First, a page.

While I find it hard to believe that Hank would be willing to part ways with the Yankees, it isn’t hard to see Hal wanting to leave the circus and go home to heading Steinbrenner Properties. If this season’s on-the-field troubles continue, I suspect Hal may begin earnestly looking for a way out. He’ll be pressured to do something that really doesn’t work well in the New York market: find inexpensive talent to replace popular (and productive) players jettisoned for contract reasons. He got to preview the way a frugal owner gets treated in the situation when negotiating Derek Jeter’s contract last year. Imagine him playing hardball over money with Cano and Granderson, two popular players entering their prime and the resulting back page fallout from that.

The big question is whether the rest of the family trusts Hank to run the financial side of the team and keep his temper in check. Those of us old enough to remember George Steinbrenner from the 1980’s shudder a bit at the thought of Hank reprising that role. Still, if Hal actually does want out (that $3 billion price tag is awfully enticing to a “numbers guy”), I can see the family giving Hank first shot at forming a new ownership group. It would certainly be interesting, in an All My Children kind of way.

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NO ONE'S LOOKING AT YOU, MIKE! Merlyweds Michael Kay and his much, MUCH better half, Channel 11 news anchor Jodi Applegate, at their gala wedding last night at The Plaza.  'I DO': Rudy Giuliani makes the happy couple husband and wife.

The long anticipated Michael Kay wedding. Let the jokes roll in.

From the NY Post:

Yankees broadcaster Michael Kay and TV news anchor Jodi Applegate tied the knot at The Plaza last night in a lavish ceremony packed with pinstripe powerhouses and skippered by former Mayor and Bronx Bombers die-hard Rudy Giuliani.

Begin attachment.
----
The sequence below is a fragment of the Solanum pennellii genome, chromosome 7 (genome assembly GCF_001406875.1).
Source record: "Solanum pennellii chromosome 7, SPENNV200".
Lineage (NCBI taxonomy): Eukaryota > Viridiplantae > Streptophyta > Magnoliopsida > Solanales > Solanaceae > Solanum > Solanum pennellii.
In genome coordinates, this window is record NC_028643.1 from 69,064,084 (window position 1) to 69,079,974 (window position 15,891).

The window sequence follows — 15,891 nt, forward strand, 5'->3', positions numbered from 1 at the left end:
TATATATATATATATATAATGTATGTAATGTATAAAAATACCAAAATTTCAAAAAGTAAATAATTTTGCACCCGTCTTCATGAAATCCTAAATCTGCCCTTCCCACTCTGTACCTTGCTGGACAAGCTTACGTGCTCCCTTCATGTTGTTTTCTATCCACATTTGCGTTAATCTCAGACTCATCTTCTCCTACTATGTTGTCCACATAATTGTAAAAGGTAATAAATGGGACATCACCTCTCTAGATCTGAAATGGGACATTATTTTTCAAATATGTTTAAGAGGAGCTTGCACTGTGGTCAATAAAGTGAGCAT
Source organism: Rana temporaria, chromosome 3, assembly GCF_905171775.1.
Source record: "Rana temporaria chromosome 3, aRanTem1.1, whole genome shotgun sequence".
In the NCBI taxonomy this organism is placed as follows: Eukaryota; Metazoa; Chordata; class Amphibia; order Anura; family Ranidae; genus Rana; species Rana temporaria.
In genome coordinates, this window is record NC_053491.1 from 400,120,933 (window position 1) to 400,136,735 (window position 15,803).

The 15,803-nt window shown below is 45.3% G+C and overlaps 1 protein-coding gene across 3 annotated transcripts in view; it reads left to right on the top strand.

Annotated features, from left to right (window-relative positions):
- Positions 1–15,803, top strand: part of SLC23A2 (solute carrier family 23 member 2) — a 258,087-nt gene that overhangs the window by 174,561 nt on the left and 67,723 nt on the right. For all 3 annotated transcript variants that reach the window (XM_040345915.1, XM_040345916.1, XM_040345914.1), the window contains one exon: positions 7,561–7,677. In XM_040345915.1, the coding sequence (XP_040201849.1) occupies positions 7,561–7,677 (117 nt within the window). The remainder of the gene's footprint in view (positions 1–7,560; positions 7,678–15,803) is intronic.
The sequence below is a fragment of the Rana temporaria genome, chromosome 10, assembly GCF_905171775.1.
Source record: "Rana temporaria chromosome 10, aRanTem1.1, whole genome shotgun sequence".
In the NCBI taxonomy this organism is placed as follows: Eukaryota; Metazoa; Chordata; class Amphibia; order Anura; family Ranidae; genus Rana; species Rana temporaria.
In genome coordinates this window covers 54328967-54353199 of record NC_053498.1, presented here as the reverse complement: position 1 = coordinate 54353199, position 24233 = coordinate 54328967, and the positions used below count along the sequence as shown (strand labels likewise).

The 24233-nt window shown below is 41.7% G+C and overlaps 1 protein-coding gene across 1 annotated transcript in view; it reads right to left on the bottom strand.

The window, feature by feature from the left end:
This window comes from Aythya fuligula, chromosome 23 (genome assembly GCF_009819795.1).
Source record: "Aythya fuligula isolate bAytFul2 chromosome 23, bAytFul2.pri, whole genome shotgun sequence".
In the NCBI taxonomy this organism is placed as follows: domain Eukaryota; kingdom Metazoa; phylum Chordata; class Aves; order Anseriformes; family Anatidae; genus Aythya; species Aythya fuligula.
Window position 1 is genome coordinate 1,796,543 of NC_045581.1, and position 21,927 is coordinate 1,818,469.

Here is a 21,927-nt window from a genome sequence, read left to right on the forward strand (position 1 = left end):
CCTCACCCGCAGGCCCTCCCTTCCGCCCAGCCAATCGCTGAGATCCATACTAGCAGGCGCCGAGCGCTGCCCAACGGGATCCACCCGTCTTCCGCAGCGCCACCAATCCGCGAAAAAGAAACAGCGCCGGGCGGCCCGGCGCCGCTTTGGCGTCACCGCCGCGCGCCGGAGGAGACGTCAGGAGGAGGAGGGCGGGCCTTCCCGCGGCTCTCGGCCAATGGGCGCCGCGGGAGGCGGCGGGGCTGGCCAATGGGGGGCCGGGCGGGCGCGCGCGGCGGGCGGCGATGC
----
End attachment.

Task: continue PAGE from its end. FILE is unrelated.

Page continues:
Several former Yankee greats such as Paul O’Neill, Tino Martinez and Darryl Strawberry, were among the 350 guests who turned out to watch the lovebirds exchange vows at the storied hotel shortly after twilight.

“It’s a great day for Michael Kay,” Strawberry told The Post. “He waited this long for the right one. It’s amazing.”

Baseball bigs, including Yanks manager Joe Girardi and team co-owner Hal Steinbrenner rubbed elbows with TV personalities such as NBC anchor Brian Williams and Applegate’s WPIX/Channel 11 colleagues Kaity Tong and weatherman Mr. G.

And actor Danny Aiello, Kay’s uncle, was on hand to fete the happy couple as were former Yanks and Kay’s YES-network colleagues Al Leiter, David Cone and John Flaherty.

The president of Fordham University, Kay’s alma mater, gave the benediction before a grinning Giuliani took the helm.

Applegate donned a white empire lace dress designed by Suzanne Neville from the Wedding Atelier bridal boutique. She changed her dress three more times throughout the night, a guest said.

The auburn-haired stunner also sported sparkly, 14-carat diamond earrings on loan from London Jewelry, and custom silk gloves, silk velvet cuffs and a white fox fur stole. (more…)

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Part 2 of 2

Yesterday, I went in depth into comparing Derek Jeter‘s value, based solely on performance. But as discussed, Jeter’s true value to the Yankees doesn’t end with his performance; it only begins there. I noted how even Yankee GM Brian Cashman has favorably compared Jeter to Lou Gehrig. Just to muck up the water some more, both Cashman and Hal Steinbrenner have alluded to Jeter’s iconic status during these contract negotiations.

Based on yesterday’s statistical analysis of how much a player of Jeter’s ability can honestly expect to receive, I came to the conclusion that on the open market Jeter should anticipate an annual contract value between $12 and $12.6 million; but if paid on the scale that the Yankees have traditionally paid players of his ability, then he could expect an annual contract worth $17.7 million. Based on those numbers, the Yankees reported $45 million, 3 year offer is reasonable and a good point for beginning negotiations. The main point of contention is how much is that Derek Jeter/New York Yankees relationship worth to each side?

Unfortunately, we don’t really have a great way to statistically analyze that number. The Yankees are not a public corporation, so we can’t peer into their financials to see how much Jeter has meant to the team in strictly a dollars and cents way – nor do we have access to their revenue projections, and you can bet that Derek Jeter merchandising and PR is part of those numbers. But we can take an educated guess at how much value the Yankees have placed on the relationship in the past.